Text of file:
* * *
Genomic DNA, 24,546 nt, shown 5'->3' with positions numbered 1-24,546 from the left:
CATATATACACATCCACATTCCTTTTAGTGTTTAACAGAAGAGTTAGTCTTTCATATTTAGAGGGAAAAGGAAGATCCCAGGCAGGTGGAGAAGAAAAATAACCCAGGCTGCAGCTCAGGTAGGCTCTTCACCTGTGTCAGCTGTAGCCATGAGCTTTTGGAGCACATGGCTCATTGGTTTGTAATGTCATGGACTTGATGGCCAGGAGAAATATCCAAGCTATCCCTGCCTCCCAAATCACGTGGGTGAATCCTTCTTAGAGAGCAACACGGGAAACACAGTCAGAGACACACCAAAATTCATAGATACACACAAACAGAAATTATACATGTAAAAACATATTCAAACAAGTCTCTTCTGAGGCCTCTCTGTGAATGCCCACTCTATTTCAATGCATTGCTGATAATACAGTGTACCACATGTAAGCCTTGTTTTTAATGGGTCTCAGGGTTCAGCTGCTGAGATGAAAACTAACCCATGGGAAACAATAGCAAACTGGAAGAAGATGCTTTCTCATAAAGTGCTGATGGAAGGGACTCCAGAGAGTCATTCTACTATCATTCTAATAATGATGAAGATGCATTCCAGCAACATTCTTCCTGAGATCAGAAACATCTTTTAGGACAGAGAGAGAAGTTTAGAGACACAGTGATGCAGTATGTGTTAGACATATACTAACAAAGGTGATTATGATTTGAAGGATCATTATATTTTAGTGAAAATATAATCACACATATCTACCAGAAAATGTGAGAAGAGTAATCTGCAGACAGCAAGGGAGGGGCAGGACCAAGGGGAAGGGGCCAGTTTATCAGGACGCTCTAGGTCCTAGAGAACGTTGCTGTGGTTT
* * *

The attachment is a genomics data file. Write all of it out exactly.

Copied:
Genomic DNA, 24,546 nt, shown 5'->3' with positions numbered 1-24,546 from the left:
CATATATACACATCCACATTCCTTTTAGTGTTTAACAGAAGAGTTAGTCTTTCATATTTAGAGGGAAAAGGAAGATCCCAGGCAGGTGGAGAAGAAAAATAACCCAGGCTGCAGCTCAGGTAGGCTCTTCACCTGTGTCAGCTGTAGCCATGAGCTTTTGGAGCACATGGCTCATTGGTTTGTAATGTCATGGACTTGATGGCCAGGAGAAATATCCAAGCTATCCCTGCCTCCCAAATCACGTGGGTGAATCCTTCTTAGAGAGCAACACGGGAAACACAGTCAGAGACACACCAAAATTCATAGATACACACAAACAGAAATTATACATGTAAAAACATATTCAAACAAGTCTCTTCTGAGGCCTCTCTGTGAATGCCCACTCTATTTCAATGCATTGCTGATAATACAGTGTACCACATGTAAGCCTTGTTTTTAATGGGTCTCAGGGTTCAGCTGCTGAGATGAAAACTAACCCATGGGAAACAATAGCAAACTGGAAGAAGATGCTTTCTCATAAAGTGCTGATGGAAGGGACTCCAGAGAGTCATTCTACTATCATTCTAATAATGATGAAGATGCATTCCAGCAACATTCTTCCTGAGATCAGAAACATCTTTTAGGACAGAGAGAGAAGTTTAGAGACACAGTGATGCAGTATGTGTTAGACATATACTAACAAAGGTGATTATGATTTGAAGGATCATTATATTTTAGTGAAAATATAATCACACATATCTACCAGAAAATGTGAGAAGAGTAATCTGCAGACAGCAAGGGAGGGGCAGGACCAAGGGGAAGGGGCCAGTTTATCAGGACGCTCTAGGTCCTAGAGAACGTTGCTGTGGTTT